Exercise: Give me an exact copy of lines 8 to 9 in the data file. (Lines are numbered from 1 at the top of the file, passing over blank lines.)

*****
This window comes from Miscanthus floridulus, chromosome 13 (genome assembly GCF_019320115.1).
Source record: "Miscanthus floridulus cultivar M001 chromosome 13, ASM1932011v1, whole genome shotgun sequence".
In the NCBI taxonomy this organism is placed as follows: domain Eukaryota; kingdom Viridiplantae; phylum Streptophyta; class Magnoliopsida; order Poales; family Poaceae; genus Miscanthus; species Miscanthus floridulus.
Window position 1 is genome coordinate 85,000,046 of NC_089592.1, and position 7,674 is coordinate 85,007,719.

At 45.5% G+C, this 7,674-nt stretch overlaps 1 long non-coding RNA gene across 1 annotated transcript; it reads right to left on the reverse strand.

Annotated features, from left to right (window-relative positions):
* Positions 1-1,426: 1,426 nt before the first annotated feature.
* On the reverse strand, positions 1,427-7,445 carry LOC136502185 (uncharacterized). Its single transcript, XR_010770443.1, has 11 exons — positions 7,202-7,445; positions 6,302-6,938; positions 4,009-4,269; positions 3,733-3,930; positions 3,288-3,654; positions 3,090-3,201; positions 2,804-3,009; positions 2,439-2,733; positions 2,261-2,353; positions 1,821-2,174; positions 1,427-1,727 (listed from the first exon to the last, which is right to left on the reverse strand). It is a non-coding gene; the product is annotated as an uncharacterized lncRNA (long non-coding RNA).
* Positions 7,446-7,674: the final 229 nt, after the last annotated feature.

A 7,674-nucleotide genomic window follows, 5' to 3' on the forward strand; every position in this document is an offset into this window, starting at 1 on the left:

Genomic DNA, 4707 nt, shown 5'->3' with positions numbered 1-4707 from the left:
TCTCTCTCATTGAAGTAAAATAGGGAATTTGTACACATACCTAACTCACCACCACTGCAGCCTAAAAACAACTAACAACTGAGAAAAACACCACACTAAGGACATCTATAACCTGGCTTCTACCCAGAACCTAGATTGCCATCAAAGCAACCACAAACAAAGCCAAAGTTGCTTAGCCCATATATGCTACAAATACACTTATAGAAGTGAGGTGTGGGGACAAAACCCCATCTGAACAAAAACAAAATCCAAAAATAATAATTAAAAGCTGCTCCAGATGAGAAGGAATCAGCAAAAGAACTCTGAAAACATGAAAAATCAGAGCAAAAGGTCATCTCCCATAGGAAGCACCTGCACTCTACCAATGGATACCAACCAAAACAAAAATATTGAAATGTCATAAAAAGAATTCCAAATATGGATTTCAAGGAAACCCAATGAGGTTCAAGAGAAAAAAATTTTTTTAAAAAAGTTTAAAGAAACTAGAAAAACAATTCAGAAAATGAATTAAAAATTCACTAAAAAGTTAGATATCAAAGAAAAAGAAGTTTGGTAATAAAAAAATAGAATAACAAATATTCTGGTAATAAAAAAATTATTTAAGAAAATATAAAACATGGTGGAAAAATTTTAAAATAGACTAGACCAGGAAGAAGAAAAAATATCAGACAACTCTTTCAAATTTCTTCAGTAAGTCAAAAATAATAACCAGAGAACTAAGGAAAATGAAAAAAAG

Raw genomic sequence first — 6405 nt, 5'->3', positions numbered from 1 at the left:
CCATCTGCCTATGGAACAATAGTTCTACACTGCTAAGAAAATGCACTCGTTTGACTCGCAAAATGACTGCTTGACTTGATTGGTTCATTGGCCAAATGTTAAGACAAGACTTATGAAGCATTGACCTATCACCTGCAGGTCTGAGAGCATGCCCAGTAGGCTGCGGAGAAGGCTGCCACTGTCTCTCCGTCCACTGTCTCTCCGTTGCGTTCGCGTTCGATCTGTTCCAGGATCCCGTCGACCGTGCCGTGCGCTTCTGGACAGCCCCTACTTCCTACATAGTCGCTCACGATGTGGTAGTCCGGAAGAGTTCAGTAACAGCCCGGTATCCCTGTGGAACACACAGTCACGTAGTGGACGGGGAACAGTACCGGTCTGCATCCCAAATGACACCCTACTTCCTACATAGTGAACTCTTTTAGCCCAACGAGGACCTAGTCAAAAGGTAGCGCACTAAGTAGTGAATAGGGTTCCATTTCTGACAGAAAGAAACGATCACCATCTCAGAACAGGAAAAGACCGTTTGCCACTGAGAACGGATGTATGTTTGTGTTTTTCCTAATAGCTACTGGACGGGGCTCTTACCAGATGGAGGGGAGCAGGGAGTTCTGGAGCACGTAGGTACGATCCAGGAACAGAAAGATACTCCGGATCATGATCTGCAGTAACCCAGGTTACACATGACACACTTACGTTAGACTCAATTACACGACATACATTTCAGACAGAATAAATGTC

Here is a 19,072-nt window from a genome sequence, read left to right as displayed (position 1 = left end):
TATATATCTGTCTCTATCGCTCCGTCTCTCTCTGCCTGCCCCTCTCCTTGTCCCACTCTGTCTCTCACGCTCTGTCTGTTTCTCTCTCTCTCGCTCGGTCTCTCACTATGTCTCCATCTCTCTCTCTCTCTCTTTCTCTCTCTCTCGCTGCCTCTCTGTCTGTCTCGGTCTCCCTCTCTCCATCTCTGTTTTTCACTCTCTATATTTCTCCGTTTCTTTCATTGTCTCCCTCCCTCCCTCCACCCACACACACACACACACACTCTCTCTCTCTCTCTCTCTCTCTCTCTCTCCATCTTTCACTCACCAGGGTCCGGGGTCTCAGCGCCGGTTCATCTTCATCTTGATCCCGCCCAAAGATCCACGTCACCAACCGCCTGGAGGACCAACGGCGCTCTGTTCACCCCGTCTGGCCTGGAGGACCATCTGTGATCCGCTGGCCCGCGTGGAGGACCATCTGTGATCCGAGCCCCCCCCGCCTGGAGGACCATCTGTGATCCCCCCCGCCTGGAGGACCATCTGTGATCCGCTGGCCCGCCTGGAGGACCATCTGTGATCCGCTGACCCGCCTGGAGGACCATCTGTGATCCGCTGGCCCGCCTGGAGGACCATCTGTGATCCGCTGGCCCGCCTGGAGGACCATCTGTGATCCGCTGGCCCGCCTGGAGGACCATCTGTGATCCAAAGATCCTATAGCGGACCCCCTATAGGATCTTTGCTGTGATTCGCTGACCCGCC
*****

* On the reverse strand, positions 1,427-7,445 carry LOC136502185 (uncharacterized). Its single transcript, XR_010770443.1, has 11 exons — positions 7,202-7,445; positions 6,302-6,938; positions 4,009-4,269; positions 3,733-3,930; positions 3,288-3,654; positions 3,090-3,201; positions 2,804-3,009; positions 2,439-2,733; positions 2,261-2,353; positions 1,821-2,174; positions 1,427-1,727 (listed from the first exon to the last, which is right to left on the reverse strand). It is a non-coding gene; the product is annotated as an uncharacterized lncRNA (long non-coding RNA).
* Positions 7,446-7,674: the final 229 nt, after the last annotated feature.